Washington: A big asteroid on Wednesday made its closest fly-by of Earth in 200 years, but there was never a chance of a crash landing as it zipped past our planet, NASA said.

Astronomers around the world aimed their telescopes to catch a glimpse of the 2005 YU55 asteroid, which is about as big as an aircraft carrier but was not visible to the naked eye when it passed by at its closest point at 2328 GMT.

"Frankly, for anybody this is going to be really hard to see. This is 100 times more dim than what the human eye can see. You need a good telescope," NASA spokeswoman Veronica McGregor said before the fly-by.

The near-spherical, 1,300-feet in diameter asteroid often travels in the vicinity of Earth, Mars and Venus, but "the 2011 encounter with Earth is the closest this space rock has come for at least the last 200 years," the US space agency said.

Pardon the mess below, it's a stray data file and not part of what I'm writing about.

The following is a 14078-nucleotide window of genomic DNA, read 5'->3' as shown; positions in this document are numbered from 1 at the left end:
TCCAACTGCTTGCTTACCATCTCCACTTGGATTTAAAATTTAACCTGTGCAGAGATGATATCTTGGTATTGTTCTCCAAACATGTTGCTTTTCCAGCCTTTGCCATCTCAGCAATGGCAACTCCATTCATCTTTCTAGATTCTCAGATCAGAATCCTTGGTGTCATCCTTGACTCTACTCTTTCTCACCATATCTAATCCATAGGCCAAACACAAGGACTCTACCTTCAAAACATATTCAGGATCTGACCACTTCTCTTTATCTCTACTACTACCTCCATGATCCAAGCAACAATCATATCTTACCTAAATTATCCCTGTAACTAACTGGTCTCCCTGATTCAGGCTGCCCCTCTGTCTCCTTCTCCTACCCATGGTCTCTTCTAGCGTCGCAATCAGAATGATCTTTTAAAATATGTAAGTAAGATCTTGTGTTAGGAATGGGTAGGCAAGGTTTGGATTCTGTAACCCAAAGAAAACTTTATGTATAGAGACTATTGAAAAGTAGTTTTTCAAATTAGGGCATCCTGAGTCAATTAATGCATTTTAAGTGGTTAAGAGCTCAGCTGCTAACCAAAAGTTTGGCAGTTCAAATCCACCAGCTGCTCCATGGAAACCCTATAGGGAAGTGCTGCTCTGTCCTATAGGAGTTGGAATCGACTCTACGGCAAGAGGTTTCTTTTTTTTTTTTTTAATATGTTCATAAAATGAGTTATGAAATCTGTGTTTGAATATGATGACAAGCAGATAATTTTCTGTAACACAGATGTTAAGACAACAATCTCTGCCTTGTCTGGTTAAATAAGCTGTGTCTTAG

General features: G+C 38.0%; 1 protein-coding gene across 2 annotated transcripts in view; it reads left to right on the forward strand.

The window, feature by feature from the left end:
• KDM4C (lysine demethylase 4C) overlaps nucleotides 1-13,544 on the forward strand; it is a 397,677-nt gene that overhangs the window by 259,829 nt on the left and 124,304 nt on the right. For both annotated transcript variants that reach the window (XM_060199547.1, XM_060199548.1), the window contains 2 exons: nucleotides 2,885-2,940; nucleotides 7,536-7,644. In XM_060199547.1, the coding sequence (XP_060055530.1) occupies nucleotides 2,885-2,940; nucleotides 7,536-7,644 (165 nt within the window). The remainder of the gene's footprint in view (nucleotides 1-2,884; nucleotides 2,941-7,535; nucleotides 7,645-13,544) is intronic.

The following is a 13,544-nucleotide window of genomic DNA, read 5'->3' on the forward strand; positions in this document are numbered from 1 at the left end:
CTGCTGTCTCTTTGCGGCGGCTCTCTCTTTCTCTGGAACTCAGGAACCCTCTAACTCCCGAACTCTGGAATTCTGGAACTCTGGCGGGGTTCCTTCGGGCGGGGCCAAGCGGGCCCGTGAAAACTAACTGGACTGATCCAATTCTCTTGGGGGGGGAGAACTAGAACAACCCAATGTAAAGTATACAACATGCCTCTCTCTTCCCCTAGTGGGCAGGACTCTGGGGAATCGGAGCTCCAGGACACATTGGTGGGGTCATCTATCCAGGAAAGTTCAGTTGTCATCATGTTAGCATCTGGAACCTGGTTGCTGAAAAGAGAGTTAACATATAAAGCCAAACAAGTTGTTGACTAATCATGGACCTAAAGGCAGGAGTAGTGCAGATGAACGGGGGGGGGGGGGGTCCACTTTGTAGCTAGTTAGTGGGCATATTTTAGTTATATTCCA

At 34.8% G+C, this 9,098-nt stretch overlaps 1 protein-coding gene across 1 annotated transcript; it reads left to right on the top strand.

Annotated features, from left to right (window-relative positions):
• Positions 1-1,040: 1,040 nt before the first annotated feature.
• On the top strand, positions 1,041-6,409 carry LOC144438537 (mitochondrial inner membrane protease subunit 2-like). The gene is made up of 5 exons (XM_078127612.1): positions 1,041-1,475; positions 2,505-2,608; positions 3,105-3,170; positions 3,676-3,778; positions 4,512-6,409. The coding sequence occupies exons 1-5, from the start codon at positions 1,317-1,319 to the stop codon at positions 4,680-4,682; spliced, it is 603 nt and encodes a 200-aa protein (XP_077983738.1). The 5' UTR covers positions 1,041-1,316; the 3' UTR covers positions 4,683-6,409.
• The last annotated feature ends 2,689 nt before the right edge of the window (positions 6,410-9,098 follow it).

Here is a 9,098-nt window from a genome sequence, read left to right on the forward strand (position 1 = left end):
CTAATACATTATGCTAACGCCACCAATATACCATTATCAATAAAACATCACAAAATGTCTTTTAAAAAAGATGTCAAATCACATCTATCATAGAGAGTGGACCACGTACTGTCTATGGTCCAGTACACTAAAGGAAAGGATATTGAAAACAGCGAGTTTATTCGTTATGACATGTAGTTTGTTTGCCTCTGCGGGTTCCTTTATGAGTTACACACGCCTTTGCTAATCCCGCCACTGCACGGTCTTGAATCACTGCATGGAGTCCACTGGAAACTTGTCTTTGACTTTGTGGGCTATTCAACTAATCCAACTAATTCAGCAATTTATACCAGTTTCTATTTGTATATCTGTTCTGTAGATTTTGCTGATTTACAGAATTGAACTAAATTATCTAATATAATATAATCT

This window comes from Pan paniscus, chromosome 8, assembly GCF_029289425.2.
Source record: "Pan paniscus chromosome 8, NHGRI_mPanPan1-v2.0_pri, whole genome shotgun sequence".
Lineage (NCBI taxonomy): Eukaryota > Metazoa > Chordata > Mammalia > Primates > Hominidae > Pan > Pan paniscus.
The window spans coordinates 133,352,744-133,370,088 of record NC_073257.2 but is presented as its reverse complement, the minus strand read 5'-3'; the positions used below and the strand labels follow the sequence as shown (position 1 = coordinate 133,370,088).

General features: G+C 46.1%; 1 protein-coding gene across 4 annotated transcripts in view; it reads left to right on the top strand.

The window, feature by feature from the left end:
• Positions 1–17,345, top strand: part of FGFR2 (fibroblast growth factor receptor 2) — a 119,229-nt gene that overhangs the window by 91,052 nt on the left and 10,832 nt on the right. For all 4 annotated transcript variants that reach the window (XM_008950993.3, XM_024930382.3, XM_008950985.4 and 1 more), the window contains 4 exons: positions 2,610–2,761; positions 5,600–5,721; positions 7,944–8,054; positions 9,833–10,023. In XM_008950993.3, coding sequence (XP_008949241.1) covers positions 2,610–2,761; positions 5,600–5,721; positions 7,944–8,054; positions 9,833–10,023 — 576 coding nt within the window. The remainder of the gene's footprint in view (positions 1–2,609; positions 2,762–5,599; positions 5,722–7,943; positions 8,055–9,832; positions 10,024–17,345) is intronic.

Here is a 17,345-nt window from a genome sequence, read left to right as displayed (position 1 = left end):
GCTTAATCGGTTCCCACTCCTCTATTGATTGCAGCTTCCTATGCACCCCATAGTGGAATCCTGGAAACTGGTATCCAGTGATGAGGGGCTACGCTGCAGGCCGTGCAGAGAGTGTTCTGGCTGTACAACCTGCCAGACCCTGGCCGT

Other asteroids of this size pass by Earth frequently, though the last such event happened in 1976 and the next will not happen again until 2028, when an asteroid called 2001 WN5 will skim about halfway between the Moon and Earth.

NASA said at the point of closest approach yesterday, the 2005 YU55 asteroid "was no closer than 324,600 kilometers, as measured from the center of Earth" -- roughly .85 times the distance of the Moon to the Earth.

The space rock's closest pass was expected to be off the Pacific coast of Central America, southwest of Guatemala City, as it travels in a northwesterly direction, McGregor said.